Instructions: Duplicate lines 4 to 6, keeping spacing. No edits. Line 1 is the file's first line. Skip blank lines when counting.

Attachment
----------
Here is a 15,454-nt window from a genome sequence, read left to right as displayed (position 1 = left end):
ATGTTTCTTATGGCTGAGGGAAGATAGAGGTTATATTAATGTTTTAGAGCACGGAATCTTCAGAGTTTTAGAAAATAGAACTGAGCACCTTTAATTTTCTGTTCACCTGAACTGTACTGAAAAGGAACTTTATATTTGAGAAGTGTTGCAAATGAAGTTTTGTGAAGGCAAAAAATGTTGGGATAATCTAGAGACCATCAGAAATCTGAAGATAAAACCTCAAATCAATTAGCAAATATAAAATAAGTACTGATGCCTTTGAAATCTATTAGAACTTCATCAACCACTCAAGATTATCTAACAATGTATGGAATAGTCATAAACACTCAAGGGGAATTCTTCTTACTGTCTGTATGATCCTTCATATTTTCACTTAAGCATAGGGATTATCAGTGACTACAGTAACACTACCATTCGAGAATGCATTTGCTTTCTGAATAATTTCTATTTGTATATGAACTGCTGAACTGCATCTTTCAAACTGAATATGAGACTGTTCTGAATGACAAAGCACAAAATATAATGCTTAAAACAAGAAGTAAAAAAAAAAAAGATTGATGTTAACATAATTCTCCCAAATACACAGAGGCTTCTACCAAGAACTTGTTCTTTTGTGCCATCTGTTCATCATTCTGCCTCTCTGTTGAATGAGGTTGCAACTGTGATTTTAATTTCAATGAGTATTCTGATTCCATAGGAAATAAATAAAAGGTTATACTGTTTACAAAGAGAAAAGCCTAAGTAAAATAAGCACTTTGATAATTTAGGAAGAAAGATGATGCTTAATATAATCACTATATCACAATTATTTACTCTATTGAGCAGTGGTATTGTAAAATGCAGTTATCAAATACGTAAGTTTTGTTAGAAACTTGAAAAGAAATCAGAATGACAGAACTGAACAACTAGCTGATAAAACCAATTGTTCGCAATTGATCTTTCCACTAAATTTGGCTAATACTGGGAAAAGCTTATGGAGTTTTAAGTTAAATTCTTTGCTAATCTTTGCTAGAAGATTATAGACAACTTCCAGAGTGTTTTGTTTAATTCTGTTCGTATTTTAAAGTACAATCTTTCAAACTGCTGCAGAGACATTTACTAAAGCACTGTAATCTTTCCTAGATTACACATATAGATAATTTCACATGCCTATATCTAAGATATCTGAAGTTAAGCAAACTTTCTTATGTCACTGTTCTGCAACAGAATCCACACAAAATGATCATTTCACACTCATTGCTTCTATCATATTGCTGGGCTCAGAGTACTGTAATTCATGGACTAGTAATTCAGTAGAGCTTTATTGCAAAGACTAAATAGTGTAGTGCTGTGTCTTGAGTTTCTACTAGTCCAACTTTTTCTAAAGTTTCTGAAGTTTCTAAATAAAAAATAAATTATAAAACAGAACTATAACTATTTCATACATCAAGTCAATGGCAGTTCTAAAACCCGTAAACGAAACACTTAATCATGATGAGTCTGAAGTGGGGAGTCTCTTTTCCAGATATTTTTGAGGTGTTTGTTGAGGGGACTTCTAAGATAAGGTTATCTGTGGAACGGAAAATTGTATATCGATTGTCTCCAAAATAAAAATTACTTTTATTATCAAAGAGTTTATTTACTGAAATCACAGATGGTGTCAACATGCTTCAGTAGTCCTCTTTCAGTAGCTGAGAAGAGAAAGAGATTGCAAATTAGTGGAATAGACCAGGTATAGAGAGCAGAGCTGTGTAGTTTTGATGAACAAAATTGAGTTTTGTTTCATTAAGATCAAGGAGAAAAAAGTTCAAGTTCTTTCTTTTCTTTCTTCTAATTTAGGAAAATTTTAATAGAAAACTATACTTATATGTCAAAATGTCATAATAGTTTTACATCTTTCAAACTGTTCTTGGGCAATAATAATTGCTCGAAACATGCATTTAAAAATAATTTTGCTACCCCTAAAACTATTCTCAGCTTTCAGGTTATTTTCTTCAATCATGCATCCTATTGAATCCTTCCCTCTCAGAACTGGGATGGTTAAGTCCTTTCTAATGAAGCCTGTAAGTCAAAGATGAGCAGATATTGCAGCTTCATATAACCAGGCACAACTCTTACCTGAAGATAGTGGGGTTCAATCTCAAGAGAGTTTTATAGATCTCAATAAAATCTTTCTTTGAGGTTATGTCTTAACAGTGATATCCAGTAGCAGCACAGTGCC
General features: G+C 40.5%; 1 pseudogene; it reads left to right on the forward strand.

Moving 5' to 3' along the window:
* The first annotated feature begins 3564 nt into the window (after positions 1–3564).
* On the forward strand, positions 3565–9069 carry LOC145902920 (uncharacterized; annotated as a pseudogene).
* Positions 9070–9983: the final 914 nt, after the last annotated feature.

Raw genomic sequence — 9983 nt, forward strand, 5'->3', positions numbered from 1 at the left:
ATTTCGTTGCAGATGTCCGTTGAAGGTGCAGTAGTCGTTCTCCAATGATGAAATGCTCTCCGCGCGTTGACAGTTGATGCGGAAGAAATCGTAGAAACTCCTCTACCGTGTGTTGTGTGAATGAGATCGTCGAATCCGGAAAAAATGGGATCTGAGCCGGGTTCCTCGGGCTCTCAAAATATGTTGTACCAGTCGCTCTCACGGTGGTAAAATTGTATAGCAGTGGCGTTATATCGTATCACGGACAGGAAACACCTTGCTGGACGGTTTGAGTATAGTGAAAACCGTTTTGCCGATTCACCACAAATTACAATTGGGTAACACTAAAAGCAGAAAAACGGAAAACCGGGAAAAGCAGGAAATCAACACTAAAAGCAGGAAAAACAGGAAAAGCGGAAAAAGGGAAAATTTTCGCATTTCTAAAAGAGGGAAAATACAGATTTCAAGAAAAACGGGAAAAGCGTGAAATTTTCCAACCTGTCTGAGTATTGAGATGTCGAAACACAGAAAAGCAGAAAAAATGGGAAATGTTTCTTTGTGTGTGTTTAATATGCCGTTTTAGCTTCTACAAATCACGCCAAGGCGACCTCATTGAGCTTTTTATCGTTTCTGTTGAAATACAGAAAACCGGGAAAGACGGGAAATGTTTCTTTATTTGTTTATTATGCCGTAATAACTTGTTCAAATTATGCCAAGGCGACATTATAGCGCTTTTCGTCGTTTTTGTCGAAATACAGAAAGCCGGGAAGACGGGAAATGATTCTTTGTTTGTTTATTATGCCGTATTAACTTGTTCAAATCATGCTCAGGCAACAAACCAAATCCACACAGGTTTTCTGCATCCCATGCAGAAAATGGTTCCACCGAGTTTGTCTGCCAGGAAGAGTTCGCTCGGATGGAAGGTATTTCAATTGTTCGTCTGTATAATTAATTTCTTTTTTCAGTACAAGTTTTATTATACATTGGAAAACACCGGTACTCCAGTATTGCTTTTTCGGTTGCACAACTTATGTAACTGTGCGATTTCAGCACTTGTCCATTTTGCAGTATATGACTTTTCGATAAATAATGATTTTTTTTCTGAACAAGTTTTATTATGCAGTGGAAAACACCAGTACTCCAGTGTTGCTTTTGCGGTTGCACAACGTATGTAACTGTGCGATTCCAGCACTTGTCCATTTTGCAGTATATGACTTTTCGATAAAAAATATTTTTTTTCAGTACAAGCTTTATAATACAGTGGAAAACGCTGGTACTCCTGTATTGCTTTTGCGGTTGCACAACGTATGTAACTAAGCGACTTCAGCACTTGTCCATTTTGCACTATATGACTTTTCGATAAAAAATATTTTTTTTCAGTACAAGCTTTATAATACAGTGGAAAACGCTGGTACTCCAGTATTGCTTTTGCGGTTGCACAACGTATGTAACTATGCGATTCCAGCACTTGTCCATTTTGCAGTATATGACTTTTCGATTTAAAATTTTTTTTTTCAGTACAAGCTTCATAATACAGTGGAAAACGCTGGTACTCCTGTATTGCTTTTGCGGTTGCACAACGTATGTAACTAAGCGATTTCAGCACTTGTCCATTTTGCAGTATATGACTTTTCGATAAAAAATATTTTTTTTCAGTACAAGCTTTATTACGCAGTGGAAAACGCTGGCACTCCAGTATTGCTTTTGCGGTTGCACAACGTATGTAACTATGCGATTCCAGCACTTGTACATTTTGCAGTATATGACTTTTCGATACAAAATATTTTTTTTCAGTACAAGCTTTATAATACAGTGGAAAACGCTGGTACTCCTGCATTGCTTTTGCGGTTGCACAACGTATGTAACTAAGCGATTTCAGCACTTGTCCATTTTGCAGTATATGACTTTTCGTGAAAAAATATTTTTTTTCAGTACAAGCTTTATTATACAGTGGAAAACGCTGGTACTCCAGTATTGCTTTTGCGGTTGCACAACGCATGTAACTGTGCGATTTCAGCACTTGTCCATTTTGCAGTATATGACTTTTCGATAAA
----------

Moving 5' to 3' along the window:
* The first annotated feature begins 3564 nt into the window (after positions 1–3564).
* On the forward strand, positions 3565–9069 carry LOC145902920 (uncharacterized; annotated as a pseudogene).